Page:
President Trump released an executive order in regard to the national security risk that China’s social media app “WeChat” poses to the U.S. and its citizens. The original executive order from the White House is linked HERE.

Most people in the U.S. have no need for WeChat nor maybe never heard of it before. However, it is one of the largest social media apps in the world with an estimated 1.3 billion monthly users.

If you live in mainland China, having WeChat is a must as it is the main communication app that also offers many other services such as transferring money, shopping, dining, buying train tickets, movie tickets, paying utility bills and much more. Outside of China there are two groups that also rely heavily on it; Chinese living overseas and global business executives that are doing business with China. In both cases, WeChat is used primarily as a communication device. Some Chinese use it to pay for items purchased in other countries either through an official cross border e-commerce platform or through a private shopper otherwise known as “Daigou“. They also share photos, videos similar to how facebook is used and during holidays send money to family and friends.

So the implications of banning WeChat are much more complicated than banning Tik Tok and will impact not only people but businesses as well. For example, many of the members of the association HPA-China are using WeChat to communicate with their China partners. Because China has banned all foreign social media and communication apps, WeChat is the only main app that can be used globally up until this point. Without WeChat, Chinese will have to get a VPN (which are illegal in China) to allow them access to WhatsApp, Messenger, Skype or other foreign communication app. Zoom was open and gaining popularity especially during COVID-19. However there has been talk that it would shutdown or utilize a China partner to assist with it continuing China service. On August 9, 2020 the association attempted multiple times to connect with a China industry colleague and it wouldn’t connect, so seems it might be having technical troubles or it is in fact being blocked.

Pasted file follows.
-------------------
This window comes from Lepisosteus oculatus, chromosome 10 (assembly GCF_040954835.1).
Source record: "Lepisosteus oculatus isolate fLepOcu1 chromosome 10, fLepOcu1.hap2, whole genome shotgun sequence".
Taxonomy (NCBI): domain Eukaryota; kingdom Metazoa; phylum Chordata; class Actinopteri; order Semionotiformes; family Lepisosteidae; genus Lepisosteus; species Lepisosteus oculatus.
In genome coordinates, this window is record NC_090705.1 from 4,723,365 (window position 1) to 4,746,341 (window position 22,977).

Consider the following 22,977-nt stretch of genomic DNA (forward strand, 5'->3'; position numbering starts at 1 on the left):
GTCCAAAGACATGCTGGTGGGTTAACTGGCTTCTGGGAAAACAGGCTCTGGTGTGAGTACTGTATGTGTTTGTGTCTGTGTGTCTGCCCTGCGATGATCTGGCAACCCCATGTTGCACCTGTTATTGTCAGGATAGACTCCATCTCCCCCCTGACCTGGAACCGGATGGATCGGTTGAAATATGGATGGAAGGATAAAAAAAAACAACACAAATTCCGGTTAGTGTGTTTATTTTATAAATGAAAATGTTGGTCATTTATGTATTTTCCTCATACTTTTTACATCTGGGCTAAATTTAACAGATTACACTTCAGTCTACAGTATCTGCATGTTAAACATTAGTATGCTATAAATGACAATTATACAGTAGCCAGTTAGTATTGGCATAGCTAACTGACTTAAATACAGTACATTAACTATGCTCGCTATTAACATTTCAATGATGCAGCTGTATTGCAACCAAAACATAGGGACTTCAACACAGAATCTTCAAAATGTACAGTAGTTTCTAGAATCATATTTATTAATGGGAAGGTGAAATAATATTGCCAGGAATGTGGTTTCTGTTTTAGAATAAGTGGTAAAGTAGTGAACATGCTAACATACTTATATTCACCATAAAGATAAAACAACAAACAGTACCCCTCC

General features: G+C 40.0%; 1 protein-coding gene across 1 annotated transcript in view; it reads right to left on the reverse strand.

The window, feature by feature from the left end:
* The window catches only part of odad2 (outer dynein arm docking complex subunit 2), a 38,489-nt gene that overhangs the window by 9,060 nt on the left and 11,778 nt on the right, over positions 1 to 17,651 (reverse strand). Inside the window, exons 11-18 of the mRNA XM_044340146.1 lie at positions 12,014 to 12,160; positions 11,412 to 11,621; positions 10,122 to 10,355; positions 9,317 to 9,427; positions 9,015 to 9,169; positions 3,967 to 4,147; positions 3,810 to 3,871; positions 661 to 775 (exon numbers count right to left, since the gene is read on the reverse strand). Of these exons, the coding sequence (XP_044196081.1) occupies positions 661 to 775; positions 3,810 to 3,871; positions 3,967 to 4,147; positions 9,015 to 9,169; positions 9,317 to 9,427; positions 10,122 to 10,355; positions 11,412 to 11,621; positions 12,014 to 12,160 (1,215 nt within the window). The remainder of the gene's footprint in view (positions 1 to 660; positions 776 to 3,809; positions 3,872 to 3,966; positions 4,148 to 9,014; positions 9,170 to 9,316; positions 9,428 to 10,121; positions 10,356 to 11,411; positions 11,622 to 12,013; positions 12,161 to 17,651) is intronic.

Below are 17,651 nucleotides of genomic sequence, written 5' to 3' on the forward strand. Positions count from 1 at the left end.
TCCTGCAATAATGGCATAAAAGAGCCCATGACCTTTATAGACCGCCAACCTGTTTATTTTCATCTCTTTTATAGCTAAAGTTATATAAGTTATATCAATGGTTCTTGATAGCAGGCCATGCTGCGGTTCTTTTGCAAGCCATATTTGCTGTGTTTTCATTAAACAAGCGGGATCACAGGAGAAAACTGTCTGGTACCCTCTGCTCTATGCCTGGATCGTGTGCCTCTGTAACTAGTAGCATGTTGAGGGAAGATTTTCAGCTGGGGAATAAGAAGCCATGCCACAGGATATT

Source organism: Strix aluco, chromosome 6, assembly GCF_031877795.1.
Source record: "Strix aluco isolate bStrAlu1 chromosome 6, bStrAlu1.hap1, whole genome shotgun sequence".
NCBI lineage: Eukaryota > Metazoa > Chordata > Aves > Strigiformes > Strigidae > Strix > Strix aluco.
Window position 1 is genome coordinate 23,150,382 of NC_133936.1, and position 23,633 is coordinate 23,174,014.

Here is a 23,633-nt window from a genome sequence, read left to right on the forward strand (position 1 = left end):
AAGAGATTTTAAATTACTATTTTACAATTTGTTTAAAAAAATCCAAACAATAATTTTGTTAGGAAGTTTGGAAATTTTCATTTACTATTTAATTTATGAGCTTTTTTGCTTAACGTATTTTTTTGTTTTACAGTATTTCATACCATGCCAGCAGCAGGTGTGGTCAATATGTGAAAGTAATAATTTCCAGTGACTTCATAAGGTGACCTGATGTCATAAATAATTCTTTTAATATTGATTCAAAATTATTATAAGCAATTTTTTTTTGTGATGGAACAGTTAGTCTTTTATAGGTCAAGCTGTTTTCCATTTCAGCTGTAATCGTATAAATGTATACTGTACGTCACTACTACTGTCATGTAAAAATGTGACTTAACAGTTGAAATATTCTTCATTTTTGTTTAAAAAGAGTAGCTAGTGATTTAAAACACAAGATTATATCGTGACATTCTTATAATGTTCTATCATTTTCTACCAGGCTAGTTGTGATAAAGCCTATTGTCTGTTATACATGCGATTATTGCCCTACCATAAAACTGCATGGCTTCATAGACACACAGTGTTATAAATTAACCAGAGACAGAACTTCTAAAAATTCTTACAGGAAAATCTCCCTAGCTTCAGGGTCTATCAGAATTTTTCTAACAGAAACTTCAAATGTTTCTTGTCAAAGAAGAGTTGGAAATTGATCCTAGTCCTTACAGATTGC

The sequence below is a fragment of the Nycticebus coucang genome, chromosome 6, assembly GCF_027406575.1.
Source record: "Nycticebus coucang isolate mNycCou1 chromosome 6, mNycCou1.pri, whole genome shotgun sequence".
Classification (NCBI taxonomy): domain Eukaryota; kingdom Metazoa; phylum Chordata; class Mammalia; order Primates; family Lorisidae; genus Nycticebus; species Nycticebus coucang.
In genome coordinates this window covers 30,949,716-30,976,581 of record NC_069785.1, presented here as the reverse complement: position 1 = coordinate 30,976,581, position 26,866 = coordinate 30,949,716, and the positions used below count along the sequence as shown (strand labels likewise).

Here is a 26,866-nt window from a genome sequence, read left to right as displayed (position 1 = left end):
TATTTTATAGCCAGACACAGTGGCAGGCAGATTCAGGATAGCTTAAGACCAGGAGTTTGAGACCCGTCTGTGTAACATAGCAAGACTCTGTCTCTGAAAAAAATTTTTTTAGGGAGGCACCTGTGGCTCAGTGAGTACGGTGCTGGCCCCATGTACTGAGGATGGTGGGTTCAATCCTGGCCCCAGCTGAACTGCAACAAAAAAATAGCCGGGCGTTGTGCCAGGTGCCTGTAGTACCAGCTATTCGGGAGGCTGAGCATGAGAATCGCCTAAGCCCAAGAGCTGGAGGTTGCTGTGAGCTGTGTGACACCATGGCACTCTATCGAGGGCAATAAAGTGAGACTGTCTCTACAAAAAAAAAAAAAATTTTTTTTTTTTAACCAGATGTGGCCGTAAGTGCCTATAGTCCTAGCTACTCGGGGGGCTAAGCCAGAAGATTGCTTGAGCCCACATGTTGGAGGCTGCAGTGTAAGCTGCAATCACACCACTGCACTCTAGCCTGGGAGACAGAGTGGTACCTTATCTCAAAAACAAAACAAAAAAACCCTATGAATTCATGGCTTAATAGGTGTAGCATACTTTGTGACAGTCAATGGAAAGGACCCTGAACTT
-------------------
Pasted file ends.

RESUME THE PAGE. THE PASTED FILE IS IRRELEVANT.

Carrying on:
Moreover, if the ban goes as far as forcing Apple to remove WeChat from its global app stores, that would essentially kill Apple’s iPhone business in China. Because WeChat is so important in China, no one there would want to buy a phone that cannot download and use WeChat.

As mentioned earlier, China has banned many tech companies from operating in China especially social apps. Google, WhatsApp, Facebook, Messenger, Instagram, Twitter, etc. have all been banned in China for a number of years with little to no reprisals from the U.S. or other foreign governments. The banning of these international apps has allowed China’s domestic apps, search engines and other digital platforms to develop and expand without international competition.

The concern by the U.S. government is that WeChat and other Chinese owned applications are able to collect user information globally, which is then stored on servers located in mainland China. At any point, the Chinese government can gain access to this information. Unlike the U.S., tech companies in China have to comply with the Chinese government.

For example, a Chinese citizen living in the U.S. could be tracked by the Chinese government. The app could report GPS coordinates as well as all the personal photos and messages sent between family and friends on the app. For someone trying to avoid the Chinese government or simply don’t like being spied on, this is of concern. Also many businesses in China use WeChat to communicate with foreign partners about business and trade. These discussions could potentially become subject to security concerns by the U.S. and other nations.

Who knows if this will go through or not. Anyway, I’m sure there will be plenty of push back against the Trump administration by Chinese Americans and businesses like Apple. Add in a good dose of litigation and this could never come to be or at minimum take months or years to happen.

In any event, I would strongly encourage you all to ensure that you have all your family, friends and business contact information in China up to date such as mobile numbers and email addresses. Also planning out an alternative messaging app in combination with a good VPN might become necessary.

If you aren’t too familiar with WeChat, the New York Times has a good overview video of WeChat from 2016. Although the information is four years old, it is still relevant today. Click below to view:

(Source: HPA China)

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